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Mortgages

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Wanted: Elegant solutions for complex market challenges

If Canada has a “national dream,” it is this: Canadians want a home to call their own. Yet from the looks of it, governments are doing their best to make it much harder to achieve that goal.

But like everything we tend to rail against, it’s complicated. A recent study by Equifax found that housing and daycare costs are so unaffordable in Vancouver and Toronto that two-child families with average homes and household incomes of $100,000 (more than $25,000 higher than the median) must increase their debt-load each year to keep up. That’s true even before they add higher interest rates – or vacations and other non-essentials – to their budgets.


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You’ve got to live somewhere, whether you’re renting or paying a mortgage. It’s all about that monthly payment.
— Paula Roberts Mortgage Broker

Recent regulatory changes are meant to open the steam release on that pressure cooker, but many homeowners and potential buyers are now suffering the intended and unintended consequences.

Looking back provides some important perspective and lessons. Ken Chouinard began his real estate career in 1975, when 20 per cent down payments were still required, there was no such thing as a variable mortgage and five-year rates were 10.5 per cent. They would reach 21.75 per cent in 1981, making it almost impossible to sell homes. In response, Mr. Chouinard became one of the country’s first independent mortgage brokers, drawn by the opportunity to develop creative solutions.

By working with second-mortgage lenders, Mr. Chouinard’s team created a win/win arrangement for buyers and sellers: the buyer assumed the seller’s existing mortgage and took an even higher-rate second mortgage to meet the purchase price; the seller paid a lump sum to the lender to discount the new mortgage rate to the degree that the combined rate was equivalent to the lower current rates – and both parties paid significantly less overall. The strategy was so effective it became an successful marketing tool.

Mr. Chouinard went back to real estate sales in 1986; regrettably, he doesn’t have a similarly elegant solution for today’s market challenges. One of his clients recently found the new rules had reduced her buying power by $60,000, and the modest condo she recently put an offer on received three others, likely all higher than the asking price. He’s also seen numerous accepted offers fall through because buyers who were preapproved three months before learned the hard way they no longer qualified for anything close to the same amount.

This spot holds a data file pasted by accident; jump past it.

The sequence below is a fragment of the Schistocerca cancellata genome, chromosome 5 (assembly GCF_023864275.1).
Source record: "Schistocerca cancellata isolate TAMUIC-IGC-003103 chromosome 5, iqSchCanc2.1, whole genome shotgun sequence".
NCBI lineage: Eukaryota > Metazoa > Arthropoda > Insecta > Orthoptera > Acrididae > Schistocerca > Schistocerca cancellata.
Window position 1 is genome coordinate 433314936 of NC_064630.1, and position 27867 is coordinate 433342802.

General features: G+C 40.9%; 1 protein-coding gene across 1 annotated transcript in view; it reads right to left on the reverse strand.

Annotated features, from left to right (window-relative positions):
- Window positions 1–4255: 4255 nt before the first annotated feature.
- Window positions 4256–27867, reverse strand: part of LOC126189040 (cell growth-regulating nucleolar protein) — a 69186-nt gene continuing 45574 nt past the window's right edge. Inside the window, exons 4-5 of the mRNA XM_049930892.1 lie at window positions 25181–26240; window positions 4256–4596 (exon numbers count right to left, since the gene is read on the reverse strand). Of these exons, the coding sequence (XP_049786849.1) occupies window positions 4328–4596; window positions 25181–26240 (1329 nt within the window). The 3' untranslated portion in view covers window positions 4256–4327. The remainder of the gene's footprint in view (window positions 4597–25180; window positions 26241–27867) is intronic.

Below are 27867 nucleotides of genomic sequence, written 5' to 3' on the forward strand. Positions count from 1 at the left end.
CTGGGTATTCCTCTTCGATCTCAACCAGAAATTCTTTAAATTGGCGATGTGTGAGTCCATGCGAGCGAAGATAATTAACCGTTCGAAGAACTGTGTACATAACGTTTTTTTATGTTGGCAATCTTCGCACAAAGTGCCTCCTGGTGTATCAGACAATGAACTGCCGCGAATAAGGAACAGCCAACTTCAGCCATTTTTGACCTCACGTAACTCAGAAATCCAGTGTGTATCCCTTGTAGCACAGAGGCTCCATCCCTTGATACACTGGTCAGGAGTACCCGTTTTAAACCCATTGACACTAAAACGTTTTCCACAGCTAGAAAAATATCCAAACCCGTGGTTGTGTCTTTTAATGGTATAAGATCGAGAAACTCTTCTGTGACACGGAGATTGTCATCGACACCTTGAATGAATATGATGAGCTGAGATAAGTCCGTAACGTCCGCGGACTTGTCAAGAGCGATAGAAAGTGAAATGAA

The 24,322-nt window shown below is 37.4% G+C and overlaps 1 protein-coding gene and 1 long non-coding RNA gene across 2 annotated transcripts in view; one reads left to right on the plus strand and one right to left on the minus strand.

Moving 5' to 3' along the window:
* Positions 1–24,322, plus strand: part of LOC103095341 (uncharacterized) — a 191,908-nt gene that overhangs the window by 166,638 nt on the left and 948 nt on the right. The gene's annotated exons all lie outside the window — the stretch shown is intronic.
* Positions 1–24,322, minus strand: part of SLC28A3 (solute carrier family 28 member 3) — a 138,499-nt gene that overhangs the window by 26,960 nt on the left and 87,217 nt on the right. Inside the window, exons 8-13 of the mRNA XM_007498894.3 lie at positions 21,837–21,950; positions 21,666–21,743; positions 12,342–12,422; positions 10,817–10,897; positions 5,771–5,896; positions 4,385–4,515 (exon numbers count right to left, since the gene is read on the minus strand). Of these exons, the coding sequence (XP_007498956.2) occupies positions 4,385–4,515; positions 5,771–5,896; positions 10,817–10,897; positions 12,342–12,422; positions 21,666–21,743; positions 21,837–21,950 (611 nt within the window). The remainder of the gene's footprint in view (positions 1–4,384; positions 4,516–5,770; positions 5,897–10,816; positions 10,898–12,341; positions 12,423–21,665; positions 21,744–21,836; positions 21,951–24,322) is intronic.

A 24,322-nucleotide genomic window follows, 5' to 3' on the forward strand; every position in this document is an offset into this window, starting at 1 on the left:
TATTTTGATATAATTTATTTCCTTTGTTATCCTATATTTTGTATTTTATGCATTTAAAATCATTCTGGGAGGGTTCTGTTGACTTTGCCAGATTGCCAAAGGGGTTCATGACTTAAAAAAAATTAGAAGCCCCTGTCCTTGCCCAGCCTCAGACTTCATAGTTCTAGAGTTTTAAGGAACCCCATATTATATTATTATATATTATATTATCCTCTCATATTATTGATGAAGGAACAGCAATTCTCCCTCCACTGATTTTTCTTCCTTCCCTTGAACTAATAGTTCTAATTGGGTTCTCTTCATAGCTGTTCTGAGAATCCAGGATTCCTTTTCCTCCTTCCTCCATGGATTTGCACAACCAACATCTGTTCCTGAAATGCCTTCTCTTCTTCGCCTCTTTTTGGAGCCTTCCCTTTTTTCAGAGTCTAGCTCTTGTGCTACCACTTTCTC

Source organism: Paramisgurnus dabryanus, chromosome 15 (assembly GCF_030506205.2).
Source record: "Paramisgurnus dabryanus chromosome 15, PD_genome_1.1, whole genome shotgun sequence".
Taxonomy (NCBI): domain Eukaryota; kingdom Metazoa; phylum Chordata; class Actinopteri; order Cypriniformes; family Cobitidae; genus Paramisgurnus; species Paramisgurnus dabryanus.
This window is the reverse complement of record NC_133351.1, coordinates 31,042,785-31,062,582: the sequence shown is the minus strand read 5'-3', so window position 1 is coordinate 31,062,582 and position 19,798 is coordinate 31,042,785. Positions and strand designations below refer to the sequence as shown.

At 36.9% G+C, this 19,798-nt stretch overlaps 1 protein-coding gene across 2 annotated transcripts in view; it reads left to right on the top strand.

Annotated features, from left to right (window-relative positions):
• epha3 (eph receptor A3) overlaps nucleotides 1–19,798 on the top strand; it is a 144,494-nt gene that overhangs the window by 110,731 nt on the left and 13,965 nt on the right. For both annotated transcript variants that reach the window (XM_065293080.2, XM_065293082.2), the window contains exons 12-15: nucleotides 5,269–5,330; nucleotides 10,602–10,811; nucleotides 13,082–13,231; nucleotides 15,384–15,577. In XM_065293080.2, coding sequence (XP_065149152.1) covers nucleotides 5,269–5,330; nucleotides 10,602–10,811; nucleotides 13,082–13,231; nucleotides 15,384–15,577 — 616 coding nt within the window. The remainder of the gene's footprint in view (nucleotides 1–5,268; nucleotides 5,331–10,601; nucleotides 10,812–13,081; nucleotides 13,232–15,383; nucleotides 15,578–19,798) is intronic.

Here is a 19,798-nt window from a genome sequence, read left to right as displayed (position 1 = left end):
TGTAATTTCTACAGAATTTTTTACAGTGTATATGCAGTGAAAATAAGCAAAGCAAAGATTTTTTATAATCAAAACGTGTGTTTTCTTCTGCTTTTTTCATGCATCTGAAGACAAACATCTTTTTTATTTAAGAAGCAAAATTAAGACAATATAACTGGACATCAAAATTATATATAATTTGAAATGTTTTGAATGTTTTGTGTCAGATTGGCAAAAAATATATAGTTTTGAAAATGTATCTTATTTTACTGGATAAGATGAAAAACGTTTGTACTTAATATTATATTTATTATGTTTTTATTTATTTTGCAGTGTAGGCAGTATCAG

The new rules are undoubtedly locking some Canadians out of mortgages that would allow them to save money, build equity and pay off higher-interest credit debt, says veteran mortgage broker Paula Roberts. Since 1989, she says, her focus has always been on helping her clients focus on affordability rather than rates. “You’ve got to live somewhere, whether you’re renting or paying a mortgage. It’s all about that monthly payment.”

It’s also harder for homeowners to consolidate higher-interest unsecured debt and lower their overall interest costs, she says. “If you’ve had to put in new windows and want to consolidate that debt into your mortgage at renewal, the new rate will be much higher because it’s a refinance as opposed to a straight renewal.”

Her view is that, with credit card rates near 20 per cent in many cases, regulators should be clamping down on unsecured debt rather than secured debt.

Now more than ever, it’s critical to speak to a mortgage professional at least a few months before renewal or shopping for a home, she says. “Do the stress test. Find out where you stand and what your options are. If you’re buying, get pre-approved early – if rates go down, you can get the lower rate, but if they go up, you’ll get the rate at which you qualified.”

Prior to joining Mortgage Architects as its vice president for Western Canada, Meinhard Ickert spent 33 years with one of Canada’s “Big Six” banks. “We now have a full generation who have only experienced historically low rates – until fairly recently, there was an expectation that it should be possible to get a five-year mortgage rate that started with the number two,” he says. But “the five-year fixed mortgage, still the primary choice for Canadians, never fell below 10 per cent for 18 years, from 1973 to 1991.”

From this viewpoint, current five-year rates (in the area of 3.64 per cent) are “basically a gift,” he says. “Set realistic expectations as to what you can afford versus what you would like to have, but don’t be frightened off by uncertainty. If you step into the market at a level that allows you to have a comfortable living and lifestyle, chances are that your asset will, over time, increase in value to allow you to take the next steps.”

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